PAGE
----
These Shippers Won't Sink Your Portfolio

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The global demand for natural gas is up, a boon for any gas company that has a liquefied natural gas export terminal tied to the end of one of its pipelines. Besides providing much-needed energy in countries such as Japan and China, it turns out that natural gas may also play hero to the damsel in distress that is the shipping industry.

Woe is dry shipping
Shippers such as DryShips (NAS: DRYS) and Diana Shipping (NYS: DSX) have been punished for quite some time, struggling to command breakeven shipping rates because there are so many ships in the sea. DryShips' stock plummeted from $110 to slightly more than $5 in 2009. It now rests at a miserable 2 dollars and change. Diana Shipping suffered a similar fate, dropping from $39 to just under $9, and now sits at around 8 dollars per share.

On the other hand, LNG tankers -- specially designed for transporting liquefied natural gas -- are in very high demand, and rates are going through the roof. Daily rates for LNG shippers have already doubled, and analysts expect that they will continue to climb by as much as 20% in 2012.

Four LNG shippers to know
Golar LNG (NAS: GLNG) : Headquartered in Hamilton, Bermuda, Golar LNG is on pace to reach its strongest earnings in four years. The company operates 8 LNG carriers but also runs 4 FSRUs, or Floating Regasification Units. These vessels sit offshore and refill the LNG before dispersing to consumers on land.

Here's a snapshot of a few key metrics.

Company

P/E

Dividend Yield

TTM Revenue

Debt/Equity

Golar LNG96.713.20%$276.5M163.81%

Source: Yahoo! Finance.

Teekay LNG Partners (NYS: TGP) : Also based in Hamilton, Bermuda and expecting its strongest earnings in four years, Teekay LNG currently operates 15 LNG carriers. Looking to take advantage of current rates, Teekay just bought six LNG carriers from Maersk for $1.4 billion in cash.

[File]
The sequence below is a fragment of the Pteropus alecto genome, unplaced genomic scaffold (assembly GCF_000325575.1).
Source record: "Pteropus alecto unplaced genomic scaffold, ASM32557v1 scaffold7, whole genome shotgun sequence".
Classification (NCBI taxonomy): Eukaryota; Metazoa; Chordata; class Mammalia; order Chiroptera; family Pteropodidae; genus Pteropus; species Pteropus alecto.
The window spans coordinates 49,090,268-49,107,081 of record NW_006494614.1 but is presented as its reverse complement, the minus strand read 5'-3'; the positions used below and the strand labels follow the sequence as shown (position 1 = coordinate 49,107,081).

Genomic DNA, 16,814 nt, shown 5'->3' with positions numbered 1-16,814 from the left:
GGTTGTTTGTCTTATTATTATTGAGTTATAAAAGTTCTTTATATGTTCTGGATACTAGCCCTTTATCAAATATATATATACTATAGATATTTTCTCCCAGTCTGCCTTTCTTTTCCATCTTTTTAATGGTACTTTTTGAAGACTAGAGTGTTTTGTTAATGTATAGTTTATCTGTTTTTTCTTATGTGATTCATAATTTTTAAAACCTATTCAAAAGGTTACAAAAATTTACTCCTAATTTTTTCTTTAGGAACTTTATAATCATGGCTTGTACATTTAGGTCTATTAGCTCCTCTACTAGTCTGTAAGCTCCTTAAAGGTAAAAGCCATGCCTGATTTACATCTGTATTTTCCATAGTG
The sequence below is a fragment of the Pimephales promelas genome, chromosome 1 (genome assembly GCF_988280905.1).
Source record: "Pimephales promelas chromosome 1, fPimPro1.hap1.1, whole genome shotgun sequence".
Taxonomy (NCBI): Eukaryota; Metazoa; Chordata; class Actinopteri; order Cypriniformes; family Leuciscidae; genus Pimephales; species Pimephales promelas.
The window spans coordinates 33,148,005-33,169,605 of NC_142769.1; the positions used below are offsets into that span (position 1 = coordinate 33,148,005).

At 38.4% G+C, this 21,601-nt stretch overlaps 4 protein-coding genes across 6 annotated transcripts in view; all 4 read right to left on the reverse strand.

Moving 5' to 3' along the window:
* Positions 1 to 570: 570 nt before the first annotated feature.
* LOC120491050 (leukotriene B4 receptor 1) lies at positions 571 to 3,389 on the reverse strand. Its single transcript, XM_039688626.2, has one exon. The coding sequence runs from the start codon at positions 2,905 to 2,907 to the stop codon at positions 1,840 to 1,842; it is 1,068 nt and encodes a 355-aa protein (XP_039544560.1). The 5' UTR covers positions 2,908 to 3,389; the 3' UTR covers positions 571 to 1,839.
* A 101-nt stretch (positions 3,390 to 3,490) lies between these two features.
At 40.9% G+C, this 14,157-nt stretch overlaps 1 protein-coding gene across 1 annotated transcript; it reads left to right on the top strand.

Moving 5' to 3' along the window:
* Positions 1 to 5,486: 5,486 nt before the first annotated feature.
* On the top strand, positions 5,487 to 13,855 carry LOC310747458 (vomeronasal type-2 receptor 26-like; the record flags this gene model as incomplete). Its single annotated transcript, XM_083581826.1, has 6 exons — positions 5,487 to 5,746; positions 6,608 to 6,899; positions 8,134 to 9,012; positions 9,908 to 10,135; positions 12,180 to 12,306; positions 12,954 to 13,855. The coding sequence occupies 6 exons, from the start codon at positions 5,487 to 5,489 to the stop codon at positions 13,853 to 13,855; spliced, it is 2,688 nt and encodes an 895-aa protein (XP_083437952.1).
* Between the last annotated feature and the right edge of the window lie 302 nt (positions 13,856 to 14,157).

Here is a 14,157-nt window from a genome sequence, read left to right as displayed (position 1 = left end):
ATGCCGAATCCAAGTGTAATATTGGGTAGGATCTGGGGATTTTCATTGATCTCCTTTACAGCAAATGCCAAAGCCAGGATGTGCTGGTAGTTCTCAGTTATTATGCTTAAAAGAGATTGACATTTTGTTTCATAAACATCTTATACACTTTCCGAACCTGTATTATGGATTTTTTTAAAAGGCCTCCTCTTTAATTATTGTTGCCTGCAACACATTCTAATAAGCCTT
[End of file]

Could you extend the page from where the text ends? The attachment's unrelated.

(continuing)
Company

P/E

Dividend Yield

TTM Revenue

Debt/Equity

Teekay LNG40.037.40%$375.14M222%

Source: Yahoo! Finance.

Overseas Shipholding Group (NYS: OSG) : Headquartered in New York, Overseas Shipholding has a fleet of more than 100 vessels, but only four of them are LNG carriers. Overseas' advantage is that each of its four ships holds 40% more LNG than the standard competitors do.

Company

P/E

Dividend Yield

TTM Revenue

Debt/Equity

Overseas ShipholdingN/A5.60%$1,027M123%

Source: Yahoo! Finance.

Eni's (NYS: E) Moss Maritime: A wholly owned subsidiary of the Italian giant Eni, Moss Maritime is headquartered in Oslo, Norway. The company owns and operates 115 LNG carriers.

Company

P/E

Dividend Yield

TTM Revenue

Debt/Equity

Eni9.394.90%$105,201M49.54%

Source: Yahoo! Finance.

I'm concerned
Fifty-five LNG carriers were ordered this year and will come online between 2014 and 2015. All of these orders look like the sign of a healthy business, but keep in mind that increased supply could potentially drive prices down for LNG transporters. No one wants to see a repeat of the rise and fall of dry-bulk shipping.

It's a problem you can see coming a mile away, but in the near future it shouldn't be a concern. At least three LNG export facilities are expected to come online between 2014 and 2016 in North America alone. Noble Energy (NYS: NBL) has thrown out the idea of building one in the Mediterranean as well.

Foolish takeaway
If companies begin to over-order ships, falling rates will become a industrywide problem. Right now it looks as if there will be enough product to ship by the time the new tankers hit the seas, but investors should keep an eye on the number of LNG carrier orders placed over the next six months to a year.

Looking for more information on natural gas? Get The Motley Fool's special free report, "One Stock to Own Before Nat Gas Act 2011 Becomes Law".

At the time this article was published Fool contributorAimee Duffydoesn't own shares of the companies mentioned in this article. If you have the energy, check out what she's keeping an eye on by following her on Twitter, where she goes by@TMFDuffy.Try any of our Foolish newsletter servicesfree for 30 days. We Fools don't all hold the same opinions, but we all believe thatconsidering a diverse range of insightsmakes us better investors. The Motley Fool has adisclosure policy.

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